Tent City under Matanzas Pass bridge: A haven for Hurricane Ian's homeless
Outreach workers are talking with the campers about options to perhaps move into transitional housing elsewhere. Some nearby business owners say it's time for them to move on.
Lee County has begun a gentle push to help Hurricane Ian victims leave a tent city near Fort Myers Beach. Some of the people are starting their fifth month living under the bridge on approach to the hurricane-devastated island.
About 15 tents and small campers make up this haven for Ian's homeless. During the day people sit in chairs under the Matanzas Pass bridge, a state road span that connects the mainland to Fort Myers Beach.
"We have lots of things to be thankful for," Jay Burki said.
He explained that he was living on a boat when Ian struck, and thanks the Coast Guard for rescuing him. Burki said Ian's surge smashed his boat and left it in some woods on the mainland. He admitted that living in a tent for about four months is getting old.
"I'm tired of sitting here, I am tired of laying on the bed," Burki said. "I've been anxious to get back on a boat since day one."
People at tent city have no running water. They go to nearby businesses to use bathrooms, or walk a couple of blocks to temporary restrooms and showers, set up by emergency services.
Tiffany Fivecoat said she is Native American, 54 years old.
"I feel weak and I feel vulnerable," she said. "I feel tired. And I am sick of listening to all the garbage I got to listen to. I feel like I'm dying, minute-by-minute."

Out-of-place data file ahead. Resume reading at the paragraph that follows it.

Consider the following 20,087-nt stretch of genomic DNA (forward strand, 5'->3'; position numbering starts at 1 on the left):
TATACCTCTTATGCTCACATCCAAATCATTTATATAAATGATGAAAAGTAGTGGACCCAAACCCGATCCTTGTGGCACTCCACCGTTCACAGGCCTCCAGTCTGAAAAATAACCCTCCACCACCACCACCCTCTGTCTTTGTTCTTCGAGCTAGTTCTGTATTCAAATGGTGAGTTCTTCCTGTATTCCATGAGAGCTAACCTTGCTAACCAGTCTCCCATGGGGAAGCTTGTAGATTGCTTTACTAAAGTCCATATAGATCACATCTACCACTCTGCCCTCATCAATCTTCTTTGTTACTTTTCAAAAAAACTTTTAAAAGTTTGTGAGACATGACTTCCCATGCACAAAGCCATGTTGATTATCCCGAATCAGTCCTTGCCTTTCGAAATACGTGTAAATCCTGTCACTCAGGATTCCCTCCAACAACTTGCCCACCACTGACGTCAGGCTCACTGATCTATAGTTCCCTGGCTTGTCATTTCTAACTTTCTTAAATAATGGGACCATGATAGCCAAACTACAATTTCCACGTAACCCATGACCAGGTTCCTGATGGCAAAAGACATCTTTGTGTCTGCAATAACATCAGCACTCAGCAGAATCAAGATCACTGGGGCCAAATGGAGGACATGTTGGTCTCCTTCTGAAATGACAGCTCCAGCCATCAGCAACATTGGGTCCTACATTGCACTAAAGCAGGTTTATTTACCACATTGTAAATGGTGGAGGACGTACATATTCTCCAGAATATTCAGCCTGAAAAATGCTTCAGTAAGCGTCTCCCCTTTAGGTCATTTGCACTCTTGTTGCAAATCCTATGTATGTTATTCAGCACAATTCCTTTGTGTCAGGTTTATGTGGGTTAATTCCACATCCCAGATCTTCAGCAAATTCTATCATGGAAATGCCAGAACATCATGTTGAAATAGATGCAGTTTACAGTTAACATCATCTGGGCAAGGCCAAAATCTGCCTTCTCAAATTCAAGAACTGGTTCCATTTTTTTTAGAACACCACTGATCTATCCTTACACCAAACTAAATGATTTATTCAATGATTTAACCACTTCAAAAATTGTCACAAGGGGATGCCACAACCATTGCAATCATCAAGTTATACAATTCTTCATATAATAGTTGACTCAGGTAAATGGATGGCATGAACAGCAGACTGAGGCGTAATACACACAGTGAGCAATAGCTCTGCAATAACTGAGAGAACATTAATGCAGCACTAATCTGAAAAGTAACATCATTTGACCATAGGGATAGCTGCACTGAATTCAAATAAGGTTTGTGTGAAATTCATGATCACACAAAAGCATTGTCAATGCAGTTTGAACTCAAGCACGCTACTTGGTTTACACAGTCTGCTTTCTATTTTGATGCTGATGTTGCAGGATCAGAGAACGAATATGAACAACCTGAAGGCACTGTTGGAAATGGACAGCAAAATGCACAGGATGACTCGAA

Lee County said outreach workers from Human and Veterans Services are visiting the encampment and talking with people about options to perhaps move into transitional housing elsewhere.
Nearby restaurants like Bonita Bill's, which hopes to re-open soon, say the campers don't cause problems. But that restaurant's manager said it's time for the campers to move on; Bonita Bill's worker Leah Brakefield agreed.
"There has been significant concern from people returning," she said. "You know: When is that going to get cleaned up? When are they moving out? So people have noticed. It would be delusional to think that is a permanent situation, under the bridge. It's going to have to get cleaned up, sooner or later."
Camper Robin Hardin said she and her partner are moving out soon, after getting an offer to live on a boat.
"I am so happy I could cry," Hardin said. "It's been a very long camping trip!!"
Lee County said outreach workers will return to the encampment, and continue to help the campers find ways to leave tent city.
Mike Walcher is a Visiting Assistant Professor in Journalism at FGCU, and can be reached at email@example.com. WGCU is your trusted source for news and information in Southwest Florida. We are a nonprofit public service, and your support is more critical than ever. Keep public media strong and donate now. Thank you.
Copyright 2023 WGCU. To see more, visit WGCU.